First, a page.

From the Manse

Dear friends,

Although it could have been mistaken at times for somewhere in the Mediterranean, our summer holiday was spent no further than St Andrews. 

As well as being home to Scotland’s oldest university, St Andrews enjoys a worldwide reputation as the home of

Whether it was playing, attending the Open Championship at Carnoustie or volunteering at the Seniors Open played over the Old Course, much of our holiday was spent on the golf course.

However my summer’s golfing highlight came in the grounds of the ancient St Andrews cathedral where I led a short service to dedicate a memorial stone. 

The memorial stone had been erected to mark the grave of the late Jamie Anderson.

Jamie Anderson was Open Champion golfer in 1877, 1878 and 1879 winning the title at Musselburgh, Prestwick and the Old Course at St Andrews. 

Born in St Andrews in 1842, Jamie Anderson died in a poor house in 1905 and was buried in a paupers’ grave
with no headstone to mark his grave. 

Having researched the history of St Andrews and the Open Championship, author and historian, Roger McStravick, was able to identify Anderson’s grave in the grounds of the ruined St Andrew’s Cathedral and set about raising funds to erect a headstone.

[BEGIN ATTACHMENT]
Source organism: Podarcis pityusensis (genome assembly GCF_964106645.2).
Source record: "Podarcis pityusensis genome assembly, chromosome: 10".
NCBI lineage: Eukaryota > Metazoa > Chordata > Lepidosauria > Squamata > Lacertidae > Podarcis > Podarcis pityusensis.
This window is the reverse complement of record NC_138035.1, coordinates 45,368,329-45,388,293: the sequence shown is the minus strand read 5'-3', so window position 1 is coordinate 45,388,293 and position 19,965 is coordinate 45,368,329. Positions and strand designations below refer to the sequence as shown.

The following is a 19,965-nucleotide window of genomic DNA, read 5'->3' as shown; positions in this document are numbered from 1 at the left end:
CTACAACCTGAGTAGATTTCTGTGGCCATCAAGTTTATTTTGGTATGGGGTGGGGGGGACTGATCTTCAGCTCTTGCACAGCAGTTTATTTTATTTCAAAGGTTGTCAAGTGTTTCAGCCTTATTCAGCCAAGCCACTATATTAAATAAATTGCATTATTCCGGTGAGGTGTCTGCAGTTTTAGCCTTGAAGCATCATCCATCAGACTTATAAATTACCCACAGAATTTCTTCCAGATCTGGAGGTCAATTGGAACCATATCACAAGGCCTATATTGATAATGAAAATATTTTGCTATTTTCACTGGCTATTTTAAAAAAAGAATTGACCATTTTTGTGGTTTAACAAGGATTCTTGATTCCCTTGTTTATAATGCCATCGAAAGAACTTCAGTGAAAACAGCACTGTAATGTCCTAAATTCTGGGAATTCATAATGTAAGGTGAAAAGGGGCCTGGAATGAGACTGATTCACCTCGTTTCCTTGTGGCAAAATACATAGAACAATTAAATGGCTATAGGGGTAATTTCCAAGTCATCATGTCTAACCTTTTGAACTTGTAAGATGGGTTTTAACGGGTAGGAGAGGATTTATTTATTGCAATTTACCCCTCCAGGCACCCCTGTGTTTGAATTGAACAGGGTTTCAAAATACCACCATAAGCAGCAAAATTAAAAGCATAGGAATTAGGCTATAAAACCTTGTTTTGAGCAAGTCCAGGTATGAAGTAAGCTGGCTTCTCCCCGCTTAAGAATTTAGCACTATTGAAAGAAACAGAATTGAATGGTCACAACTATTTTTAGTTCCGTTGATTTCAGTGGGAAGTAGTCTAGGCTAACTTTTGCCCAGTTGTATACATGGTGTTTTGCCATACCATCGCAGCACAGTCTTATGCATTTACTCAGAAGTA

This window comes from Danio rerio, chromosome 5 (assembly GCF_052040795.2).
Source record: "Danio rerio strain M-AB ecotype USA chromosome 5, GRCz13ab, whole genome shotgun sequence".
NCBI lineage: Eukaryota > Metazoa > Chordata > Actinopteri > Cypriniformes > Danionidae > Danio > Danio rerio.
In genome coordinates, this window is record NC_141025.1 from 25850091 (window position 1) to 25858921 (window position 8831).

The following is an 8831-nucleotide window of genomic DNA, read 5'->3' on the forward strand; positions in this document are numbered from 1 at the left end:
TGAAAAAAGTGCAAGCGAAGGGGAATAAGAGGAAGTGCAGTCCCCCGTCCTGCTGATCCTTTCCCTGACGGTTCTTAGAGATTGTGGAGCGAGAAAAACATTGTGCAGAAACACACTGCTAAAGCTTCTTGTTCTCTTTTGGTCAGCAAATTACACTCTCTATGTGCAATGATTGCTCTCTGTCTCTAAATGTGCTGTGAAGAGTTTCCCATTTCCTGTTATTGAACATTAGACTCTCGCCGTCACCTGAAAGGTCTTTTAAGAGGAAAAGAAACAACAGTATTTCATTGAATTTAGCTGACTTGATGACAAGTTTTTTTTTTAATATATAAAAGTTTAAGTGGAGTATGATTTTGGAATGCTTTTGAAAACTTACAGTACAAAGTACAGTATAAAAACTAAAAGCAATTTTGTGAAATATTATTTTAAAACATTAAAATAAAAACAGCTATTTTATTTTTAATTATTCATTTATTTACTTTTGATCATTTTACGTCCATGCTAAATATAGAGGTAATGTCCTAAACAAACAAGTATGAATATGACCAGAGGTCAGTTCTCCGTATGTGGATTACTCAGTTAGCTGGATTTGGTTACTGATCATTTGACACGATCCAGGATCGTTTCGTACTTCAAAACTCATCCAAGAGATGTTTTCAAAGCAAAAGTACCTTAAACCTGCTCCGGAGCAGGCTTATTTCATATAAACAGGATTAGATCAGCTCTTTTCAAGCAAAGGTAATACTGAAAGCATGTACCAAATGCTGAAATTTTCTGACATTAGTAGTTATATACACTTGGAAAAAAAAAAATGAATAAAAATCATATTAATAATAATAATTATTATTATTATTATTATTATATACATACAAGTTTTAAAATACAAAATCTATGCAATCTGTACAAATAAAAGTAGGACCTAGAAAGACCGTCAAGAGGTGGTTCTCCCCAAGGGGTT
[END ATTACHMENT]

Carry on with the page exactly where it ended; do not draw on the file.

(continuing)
With monies raised from the Royal and Ancient Golf Club and all the local golf clubs in St Andrews, a local stonemason, Mark Ritchie, was commissioned to create the headstone.

The dedication ceremony was held on Wednesday morning prior to the start of the Senior Open Championship and was attended by Sandy Lyle, the Open Champion in 1985, who spoke on behalf of the former champions and paid tribute to Jamie Anderson’s career. 

The ceremony was also attended by Sandra and David Allan, Anderson’s great, great, great granddaughter and great, great, great, great grandson. 

As you can imagine it was a privilege to dedicate the headstone and celebrate Jamie Anderson’s golfing

Very few golfers have won the Open Championship and to win it three years running suggests that Jamie
Anderson was the outstanding golfer of his era.

Several of Anderson’s hickory shafted golf clubs are displayed in the R&A clubhouse, so very different from today’s clubs, and it was remarkable to look at them and realise these were the clubs he used to win the Open Championship.

As well as enjoying a good holiday with lots of sunshine, I hope your summer has been filled with interest and activity to set you up for the autumn and winter months.

And as you will read in this 100th edition of the Grapevine, there are plenty of opportunities for you to engage with the life and worship of Cramond Kirk.

With best wishes,

Russell Barr

On the Grapevine
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